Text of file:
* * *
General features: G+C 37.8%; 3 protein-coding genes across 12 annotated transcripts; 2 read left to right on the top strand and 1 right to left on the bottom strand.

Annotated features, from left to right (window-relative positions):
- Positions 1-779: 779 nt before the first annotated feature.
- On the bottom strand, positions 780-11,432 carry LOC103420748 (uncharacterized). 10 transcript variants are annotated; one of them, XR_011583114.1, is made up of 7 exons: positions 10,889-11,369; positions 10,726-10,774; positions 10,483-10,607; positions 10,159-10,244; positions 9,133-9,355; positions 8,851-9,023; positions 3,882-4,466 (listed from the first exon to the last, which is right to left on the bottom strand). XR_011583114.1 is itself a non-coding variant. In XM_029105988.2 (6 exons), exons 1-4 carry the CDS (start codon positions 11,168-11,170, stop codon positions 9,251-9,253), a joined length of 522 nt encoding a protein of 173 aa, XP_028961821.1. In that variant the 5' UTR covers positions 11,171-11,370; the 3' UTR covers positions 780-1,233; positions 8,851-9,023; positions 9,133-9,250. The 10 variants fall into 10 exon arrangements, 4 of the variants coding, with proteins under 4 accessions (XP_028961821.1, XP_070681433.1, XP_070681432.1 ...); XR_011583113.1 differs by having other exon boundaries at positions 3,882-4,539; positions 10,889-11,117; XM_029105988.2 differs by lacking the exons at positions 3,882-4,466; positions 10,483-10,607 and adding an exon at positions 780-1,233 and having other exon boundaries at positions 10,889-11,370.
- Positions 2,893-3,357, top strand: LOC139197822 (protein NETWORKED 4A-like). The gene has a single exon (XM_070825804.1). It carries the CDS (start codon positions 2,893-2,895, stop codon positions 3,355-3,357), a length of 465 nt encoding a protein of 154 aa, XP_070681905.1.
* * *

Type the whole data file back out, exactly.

General features: G+C 37.8%; 3 protein-coding genes across 12 annotated transcripts; 2 read left to right on the top strand and 1 right to left on the bottom strand.

Annotated features, from left to right (window-relative positions):
- Positions 1-779: 779 nt before the first annotated feature.
- On the bottom strand, positions 780-11,432 carry LOC103420748 (uncharacterized). 10 transcript variants are annotated; one of them, XR_011583114.1, is made up of 7 exons: positions 10,889-11,369; positions 10,726-10,774; positions 10,483-10,607; positions 10,159-10,244; positions 9,133-9,355; positions 8,851-9,023; positions 3,882-4,466 (listed from the first exon to the last, which is right to left on the bottom strand). XR_011583114.1 is itself a non-coding variant. In XM_029105988.2 (6 exons), exons 1-4 carry the CDS (start codon positions 11,168-11,170, stop codon positions 9,251-9,253), a joined length of 522 nt encoding a protein of 173 aa, XP_028961821.1. In that variant the 5' UTR covers positions 11,171-11,370; the 3' UTR covers positions 780-1,233; positions 8,851-9,023; positions 9,133-9,250. The 10 variants fall into 10 exon arrangements, 4 of the variants coding, with proteins under 4 accessions (XP_028961821.1, XP_070681433.1, XP_070681432.1 ...); XR_011583113.1 differs by having other exon boundaries at positions 3,882-4,539; positions 10,889-11,117; XM_029105988.2 differs by lacking the exons at positions 3,882-4,466; positions 10,483-10,607 and adding an exon at positions 780-1,233 and having other exon boundaries at positions 10,889-11,370.
- Positions 2,893-3,357, top strand: LOC139197822 (protein NETWORKED 4A-like). The gene has a single exon (XM_070825804.1). It carries the CDS (start codon positions 2,893-2,895, stop codon positions 3,355-3,357), a length of 465 nt encoding a protein of 154 aa, XP_070681905.1.